Three of the world’s largest pharmaceutical firms are dashing to develop a drug that mimics the effects of an exceedingly rare genetic mutation that causes LDL cholesterol levels to be dramatically low, writes Gina Kolata, of the New York Times.
The scramble between Amgen, Pfizer, and Sanofi is spurred by a mutation in PCSK9 that has been found in two people so far – one woman in Dallas and another in Zimbabwe – who have LDL levels of 14 and15, respectively. The average is LDL level is well over 100.
Some mutations in PCSK9 have been known to cause heightened LDL levels for a decade, but another mutation was found that does the opposite – causing one copy of the gene to malfunction while the other is normal. Individuals with that single mutation have lowered LDL levels, and nearly no risk of heart attack.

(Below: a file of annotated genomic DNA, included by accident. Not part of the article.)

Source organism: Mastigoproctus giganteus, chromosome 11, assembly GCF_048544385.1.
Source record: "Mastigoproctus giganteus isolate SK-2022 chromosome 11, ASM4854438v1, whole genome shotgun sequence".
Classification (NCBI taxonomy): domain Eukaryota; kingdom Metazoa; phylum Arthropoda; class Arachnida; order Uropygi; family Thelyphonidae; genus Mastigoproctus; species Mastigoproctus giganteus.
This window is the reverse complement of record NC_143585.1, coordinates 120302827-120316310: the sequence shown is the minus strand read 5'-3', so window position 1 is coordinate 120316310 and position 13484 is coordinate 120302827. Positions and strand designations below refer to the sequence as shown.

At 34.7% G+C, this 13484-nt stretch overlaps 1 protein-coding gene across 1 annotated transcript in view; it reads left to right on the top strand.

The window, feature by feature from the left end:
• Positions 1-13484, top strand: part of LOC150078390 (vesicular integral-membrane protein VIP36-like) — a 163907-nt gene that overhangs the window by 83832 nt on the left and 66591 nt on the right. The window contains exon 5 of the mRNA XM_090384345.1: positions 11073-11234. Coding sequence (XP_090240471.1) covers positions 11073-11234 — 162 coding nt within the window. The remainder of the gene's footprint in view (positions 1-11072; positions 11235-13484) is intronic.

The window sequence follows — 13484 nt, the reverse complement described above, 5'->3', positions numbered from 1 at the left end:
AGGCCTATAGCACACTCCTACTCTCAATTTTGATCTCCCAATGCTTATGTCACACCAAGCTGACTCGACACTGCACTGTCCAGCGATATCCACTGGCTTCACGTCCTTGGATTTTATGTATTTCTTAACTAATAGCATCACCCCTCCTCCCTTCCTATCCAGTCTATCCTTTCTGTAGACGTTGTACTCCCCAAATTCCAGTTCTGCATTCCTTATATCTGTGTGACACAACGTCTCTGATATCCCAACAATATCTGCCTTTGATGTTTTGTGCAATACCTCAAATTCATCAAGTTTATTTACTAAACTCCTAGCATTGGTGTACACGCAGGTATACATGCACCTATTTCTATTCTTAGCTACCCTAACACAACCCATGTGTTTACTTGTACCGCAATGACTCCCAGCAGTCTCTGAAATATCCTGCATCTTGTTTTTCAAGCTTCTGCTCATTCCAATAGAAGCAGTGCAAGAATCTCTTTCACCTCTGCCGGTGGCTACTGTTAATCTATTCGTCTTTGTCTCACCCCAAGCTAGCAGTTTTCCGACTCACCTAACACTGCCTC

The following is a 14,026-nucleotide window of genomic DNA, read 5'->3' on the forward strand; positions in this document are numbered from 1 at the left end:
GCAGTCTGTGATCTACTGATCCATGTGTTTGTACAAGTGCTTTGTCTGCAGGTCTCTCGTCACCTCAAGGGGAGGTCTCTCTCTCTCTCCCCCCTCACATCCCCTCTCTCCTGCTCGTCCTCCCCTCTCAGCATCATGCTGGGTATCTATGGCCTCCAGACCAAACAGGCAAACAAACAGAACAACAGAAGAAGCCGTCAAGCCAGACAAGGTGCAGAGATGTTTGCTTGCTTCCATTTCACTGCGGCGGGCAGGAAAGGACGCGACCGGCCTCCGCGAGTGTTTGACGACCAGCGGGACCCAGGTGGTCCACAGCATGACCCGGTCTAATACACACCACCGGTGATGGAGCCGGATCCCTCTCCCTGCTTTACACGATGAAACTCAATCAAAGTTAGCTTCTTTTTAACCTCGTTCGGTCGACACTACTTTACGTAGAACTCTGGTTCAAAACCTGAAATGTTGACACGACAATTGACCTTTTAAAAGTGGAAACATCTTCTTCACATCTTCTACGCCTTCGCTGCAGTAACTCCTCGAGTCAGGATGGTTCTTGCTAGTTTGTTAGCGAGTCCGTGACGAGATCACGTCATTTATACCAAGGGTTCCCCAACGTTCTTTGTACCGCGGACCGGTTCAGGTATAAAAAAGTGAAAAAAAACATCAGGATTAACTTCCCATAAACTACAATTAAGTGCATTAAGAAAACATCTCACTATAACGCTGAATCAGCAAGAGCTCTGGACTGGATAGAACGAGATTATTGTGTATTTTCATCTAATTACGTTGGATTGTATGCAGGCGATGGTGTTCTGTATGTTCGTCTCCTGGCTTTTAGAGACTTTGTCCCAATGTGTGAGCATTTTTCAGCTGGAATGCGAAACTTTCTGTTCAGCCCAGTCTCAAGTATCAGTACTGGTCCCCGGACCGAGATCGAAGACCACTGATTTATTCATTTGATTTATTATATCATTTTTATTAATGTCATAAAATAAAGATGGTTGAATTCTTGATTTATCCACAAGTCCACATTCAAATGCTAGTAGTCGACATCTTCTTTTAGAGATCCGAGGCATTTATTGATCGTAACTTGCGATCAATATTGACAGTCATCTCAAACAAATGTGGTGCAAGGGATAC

This finding set off a search that led to the discovery of the two women who inherited the mutation from both parents. The woman in Zimbabwe was discovered by researchers from South Africa, but they have lost contact with her.
The three pharma companies all have drugs in clinical trials that would mimic this mutation, push down LDL levels, and presumably prevent heart attacks.
“This is our top priority,” Sanofi’s Andrew Plump, head of translational medicine, told the Times. “Nothing else we are doing has the same public health impact.”
Gary Gibbons, director of the National Heart, Lung, and Blood Institute, estimates that as many as two million Americans could be candidates for such a drug if it were injectable, but that if a pill for is developed it could be used by as many as one in four adults.